What is shaving foam?

Posted by KBV Research on November 29th, 2019

Shaving foam is created with a large amount of air that gives it a fluffy texture with a nice lather. Shaving cream or shaving foam is a foamy cosmetic cream that is applied to body hair, mostly facial hair, during the shaving process. Shaving foam helps to lubricate the cutting process, swell keratin, and desensitize the skin. The foam consists of an emulsion of soaps or surfactants, oils, and water. Shaving foam hydrates the skin and leaves it soft and supple.

Shaving foam is a highly preferable product for the customers as they moisturize the stubble, which makes it easier to cut and get a smoother finish post the shaving. Shaving foam lubricates the skin and forms a thin layer that protects skin from the blade, creates less friction, and prevents cutting of the skin. A well moisturized and lubricated skin can better reduce the likelihood of bristles, redness, and irritation.

The basic shaving formulations are packed under pressure with a propellant (like iso-butane), to give the foamy and extra fluffy texture to the shaving foam. When a person presses the button on top of the bottle, that button releases a pressure, which expands the propellant and rushes up the formulation to the top. This is how foam comes out of the bottle. The iso-butane also provides extra bubbles to the formula that gives excessive fluffiness.

How does shaving foam work?

The foam is structural in its density and strength. It has a very moldable form, similar to a lightweight foamed plastic. Shaving foam is much different from a lather that comes from soap.  The blend of lanoline, glycerine, stearic acid, and triethanolamine gives an extra-creamy, dense lather to the shaving cream. Together with the propellant (often butane or propane), this expands and evaporates instantly when it leaves the can, filling the foam with millions of bubbles.

The main ingredients used for making shaving foam

A typical formula contains around 8.2% stearic acid, 3.7% triethanolamine, 5% lanolin, 2% glycerin, 6% polyoxyethylene monostearate, and 79.6% water. Two main ingredients are popular in many of today's preparations in this formula. Stearic acid is among the main ingredients in soap production, and triethanolamine is a surfactant or surface-acting agent that does soap work, though much better. While one end of a molecule with a surfactant attracts dirt and grease, the other end attracts water. Lanolin and polyoxyethylene sorbitan monostearate are both emulsifiers that hold water onto the skin, while glycerin, a solvent and emollient, makes the skin softer and softer.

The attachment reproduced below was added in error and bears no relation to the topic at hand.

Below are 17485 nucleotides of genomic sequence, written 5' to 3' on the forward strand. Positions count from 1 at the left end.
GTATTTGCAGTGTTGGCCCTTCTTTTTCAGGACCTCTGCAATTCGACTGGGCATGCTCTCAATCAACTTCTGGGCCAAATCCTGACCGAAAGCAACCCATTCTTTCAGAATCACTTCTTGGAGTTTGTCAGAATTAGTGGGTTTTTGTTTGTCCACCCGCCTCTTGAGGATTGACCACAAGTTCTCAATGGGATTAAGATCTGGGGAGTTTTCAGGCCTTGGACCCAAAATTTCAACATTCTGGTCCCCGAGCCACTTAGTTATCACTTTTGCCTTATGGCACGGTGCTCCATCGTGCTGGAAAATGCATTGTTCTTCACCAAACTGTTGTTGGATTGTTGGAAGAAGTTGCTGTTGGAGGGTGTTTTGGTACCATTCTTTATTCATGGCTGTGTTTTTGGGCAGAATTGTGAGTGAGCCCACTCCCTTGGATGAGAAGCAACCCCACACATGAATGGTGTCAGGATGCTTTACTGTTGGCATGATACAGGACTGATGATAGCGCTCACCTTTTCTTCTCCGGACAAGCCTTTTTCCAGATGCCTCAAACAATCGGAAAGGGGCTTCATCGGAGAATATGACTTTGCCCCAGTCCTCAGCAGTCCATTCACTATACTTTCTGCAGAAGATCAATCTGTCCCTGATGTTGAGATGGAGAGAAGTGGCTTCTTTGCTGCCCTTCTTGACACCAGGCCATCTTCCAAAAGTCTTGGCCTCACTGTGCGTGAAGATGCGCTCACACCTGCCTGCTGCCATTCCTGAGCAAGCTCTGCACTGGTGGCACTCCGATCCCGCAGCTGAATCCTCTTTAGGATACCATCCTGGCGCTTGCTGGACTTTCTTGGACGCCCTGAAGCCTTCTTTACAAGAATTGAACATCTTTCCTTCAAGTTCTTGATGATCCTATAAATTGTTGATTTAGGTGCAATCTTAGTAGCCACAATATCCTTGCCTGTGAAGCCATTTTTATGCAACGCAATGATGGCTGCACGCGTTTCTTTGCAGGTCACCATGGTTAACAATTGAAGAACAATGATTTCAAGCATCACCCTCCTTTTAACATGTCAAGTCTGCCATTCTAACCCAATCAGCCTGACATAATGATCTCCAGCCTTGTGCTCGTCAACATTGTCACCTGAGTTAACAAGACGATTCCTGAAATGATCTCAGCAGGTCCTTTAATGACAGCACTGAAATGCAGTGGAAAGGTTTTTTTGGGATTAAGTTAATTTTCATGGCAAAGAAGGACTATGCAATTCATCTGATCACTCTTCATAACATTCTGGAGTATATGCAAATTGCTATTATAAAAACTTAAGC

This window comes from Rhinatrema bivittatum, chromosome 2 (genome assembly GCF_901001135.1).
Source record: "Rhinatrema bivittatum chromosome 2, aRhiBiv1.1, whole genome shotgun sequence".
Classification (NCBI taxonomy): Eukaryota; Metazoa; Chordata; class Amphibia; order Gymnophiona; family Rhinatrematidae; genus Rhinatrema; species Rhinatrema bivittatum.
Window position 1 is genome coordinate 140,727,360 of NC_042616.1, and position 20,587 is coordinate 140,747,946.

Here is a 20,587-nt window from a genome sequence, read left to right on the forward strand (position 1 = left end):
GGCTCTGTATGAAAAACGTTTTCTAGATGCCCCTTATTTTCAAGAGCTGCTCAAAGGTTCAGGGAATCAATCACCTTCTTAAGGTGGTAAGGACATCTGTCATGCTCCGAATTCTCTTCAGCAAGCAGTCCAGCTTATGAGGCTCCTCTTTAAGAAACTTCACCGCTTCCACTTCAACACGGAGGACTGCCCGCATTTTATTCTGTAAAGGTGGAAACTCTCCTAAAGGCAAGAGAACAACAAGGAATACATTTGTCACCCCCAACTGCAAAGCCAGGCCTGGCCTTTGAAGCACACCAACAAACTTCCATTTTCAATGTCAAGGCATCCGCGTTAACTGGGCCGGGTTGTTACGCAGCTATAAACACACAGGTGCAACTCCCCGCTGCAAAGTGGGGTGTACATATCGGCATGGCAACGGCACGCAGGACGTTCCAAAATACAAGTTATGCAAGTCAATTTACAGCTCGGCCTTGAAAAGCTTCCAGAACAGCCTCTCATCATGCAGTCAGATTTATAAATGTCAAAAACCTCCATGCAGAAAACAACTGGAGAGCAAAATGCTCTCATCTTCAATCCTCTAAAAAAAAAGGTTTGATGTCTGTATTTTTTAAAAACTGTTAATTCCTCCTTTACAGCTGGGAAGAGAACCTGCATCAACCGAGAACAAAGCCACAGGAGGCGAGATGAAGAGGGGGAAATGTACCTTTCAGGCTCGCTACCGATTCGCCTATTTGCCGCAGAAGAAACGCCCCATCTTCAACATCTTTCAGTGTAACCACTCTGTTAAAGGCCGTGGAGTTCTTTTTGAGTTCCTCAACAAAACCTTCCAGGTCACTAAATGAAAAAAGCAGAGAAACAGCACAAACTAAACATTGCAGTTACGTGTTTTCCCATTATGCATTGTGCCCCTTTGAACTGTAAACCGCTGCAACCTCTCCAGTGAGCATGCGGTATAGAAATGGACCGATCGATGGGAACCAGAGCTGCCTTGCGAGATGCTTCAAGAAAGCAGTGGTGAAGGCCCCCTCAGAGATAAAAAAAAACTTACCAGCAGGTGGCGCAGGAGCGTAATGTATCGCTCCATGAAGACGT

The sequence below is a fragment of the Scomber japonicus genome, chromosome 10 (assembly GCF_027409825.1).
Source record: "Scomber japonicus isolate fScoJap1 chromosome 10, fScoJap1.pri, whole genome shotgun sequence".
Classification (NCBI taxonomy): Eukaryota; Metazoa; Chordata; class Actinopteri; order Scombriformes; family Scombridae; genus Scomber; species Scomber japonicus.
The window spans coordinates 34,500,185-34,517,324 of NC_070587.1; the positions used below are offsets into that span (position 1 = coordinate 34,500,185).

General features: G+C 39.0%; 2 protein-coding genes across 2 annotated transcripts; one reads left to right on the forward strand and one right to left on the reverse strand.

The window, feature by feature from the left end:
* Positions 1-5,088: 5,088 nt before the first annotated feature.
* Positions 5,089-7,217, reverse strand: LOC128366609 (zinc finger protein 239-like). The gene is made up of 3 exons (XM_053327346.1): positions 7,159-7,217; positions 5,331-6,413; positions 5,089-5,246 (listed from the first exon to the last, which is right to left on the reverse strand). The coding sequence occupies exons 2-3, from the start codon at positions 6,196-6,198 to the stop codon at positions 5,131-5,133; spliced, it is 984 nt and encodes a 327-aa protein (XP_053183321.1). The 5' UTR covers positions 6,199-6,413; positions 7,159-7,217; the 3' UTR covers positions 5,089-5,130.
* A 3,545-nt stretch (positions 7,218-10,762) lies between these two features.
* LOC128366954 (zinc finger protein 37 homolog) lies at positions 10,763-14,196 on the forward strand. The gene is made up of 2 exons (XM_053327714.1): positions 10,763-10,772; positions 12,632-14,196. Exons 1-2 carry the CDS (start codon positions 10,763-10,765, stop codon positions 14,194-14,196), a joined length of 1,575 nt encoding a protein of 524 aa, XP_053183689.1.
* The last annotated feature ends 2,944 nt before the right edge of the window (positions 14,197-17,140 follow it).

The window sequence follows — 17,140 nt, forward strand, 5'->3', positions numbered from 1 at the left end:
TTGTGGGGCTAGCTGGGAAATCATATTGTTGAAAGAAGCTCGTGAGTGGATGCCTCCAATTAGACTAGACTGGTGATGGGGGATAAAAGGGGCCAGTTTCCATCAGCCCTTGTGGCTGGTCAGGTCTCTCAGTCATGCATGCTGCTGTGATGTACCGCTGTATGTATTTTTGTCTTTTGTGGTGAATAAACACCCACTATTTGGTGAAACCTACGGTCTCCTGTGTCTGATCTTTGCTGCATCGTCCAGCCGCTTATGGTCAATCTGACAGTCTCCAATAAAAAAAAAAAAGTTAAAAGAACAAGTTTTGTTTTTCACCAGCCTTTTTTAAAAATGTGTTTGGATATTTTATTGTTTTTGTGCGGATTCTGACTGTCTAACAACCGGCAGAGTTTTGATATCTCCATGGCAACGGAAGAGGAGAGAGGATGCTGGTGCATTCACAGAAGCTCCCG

Is there any difference between men and women shaving products?

Universally, shaving companies put out both the men’s and women’s versions of all their products. Wherein, the women's products mostly cost a lot higher. However, is there much difference between the gender-specific razors and shaving products? Or is this all about clever marketing?

In comparison to razors that have some differences while being extremely similar, shaving foams are almost always the same save for two differences-smell and cost. For a given manufacturer, the basic ingredients of both are usually the same, they are aromatic and packaged differently depending on whom they are being marketed to.

As to why women pay more for theirs (and almost all other products related to grooming), this is the matter of discussion. In 2009, Consumer Reports published an article on this very phenomenon, specifically asking different bath product manufacturers why there has been an (often large) price gap, with all companies' responses leaving something to be desired.

Should you or should you not use a shaving foam?

Shaving foam is readily available–the very first time you shaved with a disposable razor, you likely used foam. It's easy to dispense, is stored in aerosol canisters (which just have to be pressed from the top to get the foam out), frothy, and ready to be applied on the face. The foam may be your top choice if you prefer a rich, creamy lather.

You may apply it as-is, or use a bit of hot water and a shaving brush to try to whip it up even more. Most foam brands are quite affordable compared to other shaving products. Since foam can be easily worked with hands or a brush into the skin, it can excel in dry or days-old beards' penetration and softening.

If the foam has any disadvantages, it's that some of what you're paying for is canned air (as opposed to actual ingredients), and some foams have a reputation for having formulations that are less than ideal. Many people find it quite messy and awkward to use shaving foam. However, products of higher quality, such as Nivea Sensitive Foam, are made from good ingredients and are designed to protect the skin from everyday shaving. It easily dispenses and helps to give a refreshing, smooth shave.

To conclude

The shaving foam market is gaining huge momentum in the global market space as changes in lifestyles boost the demand for personal care products. From clothing to looks, people are always conscious about their overall look. The growth in population along with a surge in income levels of the middle and upper-class consumer base has significantly driven the demand for men's care products.

Consumers spend a huge portion of their disposable income on personal care products. The consumer statistics stated that “an average consumer spends nearly 1 a month on personal care products”. As a result, higher spending on personal care products would eventually accelerate the market for shaving foam.

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KBV Research
Joined: January 15th, 2019
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